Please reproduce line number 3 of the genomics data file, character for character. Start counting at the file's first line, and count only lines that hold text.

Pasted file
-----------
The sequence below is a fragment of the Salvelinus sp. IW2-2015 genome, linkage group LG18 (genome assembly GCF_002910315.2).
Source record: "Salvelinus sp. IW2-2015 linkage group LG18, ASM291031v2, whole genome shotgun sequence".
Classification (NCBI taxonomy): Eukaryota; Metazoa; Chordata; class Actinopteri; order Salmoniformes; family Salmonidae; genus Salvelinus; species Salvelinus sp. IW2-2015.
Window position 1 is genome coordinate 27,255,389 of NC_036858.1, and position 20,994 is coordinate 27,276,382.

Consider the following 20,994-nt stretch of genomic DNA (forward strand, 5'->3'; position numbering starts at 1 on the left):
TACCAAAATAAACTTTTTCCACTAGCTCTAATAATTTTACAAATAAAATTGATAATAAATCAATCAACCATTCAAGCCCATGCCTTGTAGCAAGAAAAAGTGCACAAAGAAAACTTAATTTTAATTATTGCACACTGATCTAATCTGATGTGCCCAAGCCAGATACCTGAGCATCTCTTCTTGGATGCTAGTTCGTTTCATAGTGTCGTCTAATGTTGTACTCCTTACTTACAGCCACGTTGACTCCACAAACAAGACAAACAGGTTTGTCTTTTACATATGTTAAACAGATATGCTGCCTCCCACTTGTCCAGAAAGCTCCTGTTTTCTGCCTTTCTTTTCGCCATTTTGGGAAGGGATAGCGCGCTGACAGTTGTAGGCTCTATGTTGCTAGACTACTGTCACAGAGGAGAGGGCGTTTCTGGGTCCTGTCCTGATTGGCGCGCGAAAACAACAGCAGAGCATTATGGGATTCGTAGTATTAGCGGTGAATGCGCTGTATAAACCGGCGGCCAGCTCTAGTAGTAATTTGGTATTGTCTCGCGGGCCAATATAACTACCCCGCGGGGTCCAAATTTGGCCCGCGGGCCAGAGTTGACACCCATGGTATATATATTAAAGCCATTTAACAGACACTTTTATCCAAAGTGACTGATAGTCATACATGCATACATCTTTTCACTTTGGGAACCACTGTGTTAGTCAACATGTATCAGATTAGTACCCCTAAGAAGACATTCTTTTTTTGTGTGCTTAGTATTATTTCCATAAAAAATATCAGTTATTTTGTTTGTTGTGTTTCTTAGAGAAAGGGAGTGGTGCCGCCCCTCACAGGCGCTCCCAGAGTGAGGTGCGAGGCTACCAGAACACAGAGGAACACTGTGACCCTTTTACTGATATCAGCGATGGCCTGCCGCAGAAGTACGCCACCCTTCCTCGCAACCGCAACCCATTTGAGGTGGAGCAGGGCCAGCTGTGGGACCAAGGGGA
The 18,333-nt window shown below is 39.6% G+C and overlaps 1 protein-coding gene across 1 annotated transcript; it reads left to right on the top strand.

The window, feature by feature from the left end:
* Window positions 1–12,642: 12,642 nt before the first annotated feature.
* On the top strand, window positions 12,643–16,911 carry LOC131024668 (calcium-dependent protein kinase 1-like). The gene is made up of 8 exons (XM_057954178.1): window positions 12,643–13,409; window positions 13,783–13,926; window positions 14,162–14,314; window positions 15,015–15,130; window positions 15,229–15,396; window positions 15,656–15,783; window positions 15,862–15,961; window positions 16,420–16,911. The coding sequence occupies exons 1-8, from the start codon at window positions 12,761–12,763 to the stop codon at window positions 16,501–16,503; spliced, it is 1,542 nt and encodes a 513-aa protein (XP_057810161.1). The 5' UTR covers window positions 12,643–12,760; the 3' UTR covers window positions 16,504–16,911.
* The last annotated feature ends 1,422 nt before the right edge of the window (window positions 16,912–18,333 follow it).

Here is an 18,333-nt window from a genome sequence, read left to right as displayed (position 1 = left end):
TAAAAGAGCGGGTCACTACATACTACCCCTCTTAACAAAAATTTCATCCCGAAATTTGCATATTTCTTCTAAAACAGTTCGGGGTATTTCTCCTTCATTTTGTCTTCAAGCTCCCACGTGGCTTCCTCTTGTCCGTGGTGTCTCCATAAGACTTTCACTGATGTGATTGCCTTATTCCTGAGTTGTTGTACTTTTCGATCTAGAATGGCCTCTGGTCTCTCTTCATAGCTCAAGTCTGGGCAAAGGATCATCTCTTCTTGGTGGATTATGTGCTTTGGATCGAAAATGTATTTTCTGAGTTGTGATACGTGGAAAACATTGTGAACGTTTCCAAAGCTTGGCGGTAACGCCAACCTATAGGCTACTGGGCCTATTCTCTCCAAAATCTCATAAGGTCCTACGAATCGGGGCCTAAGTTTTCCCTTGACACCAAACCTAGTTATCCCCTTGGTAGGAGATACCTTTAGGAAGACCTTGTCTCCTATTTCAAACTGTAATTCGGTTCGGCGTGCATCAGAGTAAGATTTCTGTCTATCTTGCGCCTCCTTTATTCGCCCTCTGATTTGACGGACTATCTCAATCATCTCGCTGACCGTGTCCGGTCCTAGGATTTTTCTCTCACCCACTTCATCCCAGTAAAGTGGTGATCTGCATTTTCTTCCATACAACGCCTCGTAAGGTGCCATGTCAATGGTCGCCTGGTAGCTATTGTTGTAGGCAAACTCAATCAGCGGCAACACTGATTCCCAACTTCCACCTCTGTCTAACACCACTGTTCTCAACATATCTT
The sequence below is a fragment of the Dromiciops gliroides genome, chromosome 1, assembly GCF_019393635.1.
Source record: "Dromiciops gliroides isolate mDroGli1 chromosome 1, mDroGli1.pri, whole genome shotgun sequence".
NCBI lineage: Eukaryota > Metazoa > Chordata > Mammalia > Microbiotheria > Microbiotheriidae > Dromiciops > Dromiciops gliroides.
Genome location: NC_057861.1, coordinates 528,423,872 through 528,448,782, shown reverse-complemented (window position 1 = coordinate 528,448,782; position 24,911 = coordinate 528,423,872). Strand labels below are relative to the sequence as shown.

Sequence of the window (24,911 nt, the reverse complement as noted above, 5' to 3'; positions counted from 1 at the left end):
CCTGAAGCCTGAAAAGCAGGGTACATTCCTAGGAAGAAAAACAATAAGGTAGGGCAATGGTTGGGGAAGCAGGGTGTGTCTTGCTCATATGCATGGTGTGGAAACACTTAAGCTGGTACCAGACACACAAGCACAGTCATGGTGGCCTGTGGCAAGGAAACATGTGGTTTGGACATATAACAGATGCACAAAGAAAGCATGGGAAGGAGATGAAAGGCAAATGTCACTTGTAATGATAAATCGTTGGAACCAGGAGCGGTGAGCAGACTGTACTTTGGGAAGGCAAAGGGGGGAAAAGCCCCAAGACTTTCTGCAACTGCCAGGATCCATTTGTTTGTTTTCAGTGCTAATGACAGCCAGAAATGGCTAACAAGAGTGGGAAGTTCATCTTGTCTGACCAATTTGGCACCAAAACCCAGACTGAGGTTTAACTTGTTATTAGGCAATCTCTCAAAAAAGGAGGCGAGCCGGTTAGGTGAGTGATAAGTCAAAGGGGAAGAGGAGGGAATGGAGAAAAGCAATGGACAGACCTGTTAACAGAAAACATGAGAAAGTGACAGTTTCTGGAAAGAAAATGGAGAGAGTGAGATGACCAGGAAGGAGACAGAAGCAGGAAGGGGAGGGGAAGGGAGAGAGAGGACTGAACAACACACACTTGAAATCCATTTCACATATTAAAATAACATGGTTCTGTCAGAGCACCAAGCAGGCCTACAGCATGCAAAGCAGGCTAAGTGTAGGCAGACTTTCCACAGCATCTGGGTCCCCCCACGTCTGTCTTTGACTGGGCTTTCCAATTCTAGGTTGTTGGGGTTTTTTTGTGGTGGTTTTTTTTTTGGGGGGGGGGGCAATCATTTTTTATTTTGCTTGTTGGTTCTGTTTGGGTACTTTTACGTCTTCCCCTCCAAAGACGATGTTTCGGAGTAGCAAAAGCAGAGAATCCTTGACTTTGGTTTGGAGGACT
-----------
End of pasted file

Classification (NCBI taxonomy): Eukaryota; Metazoa; Chordata; class Actinopteri; order Salmoniformes; family Salmonidae; genus Salvelinus; species Salvelinus sp. IW2-2015.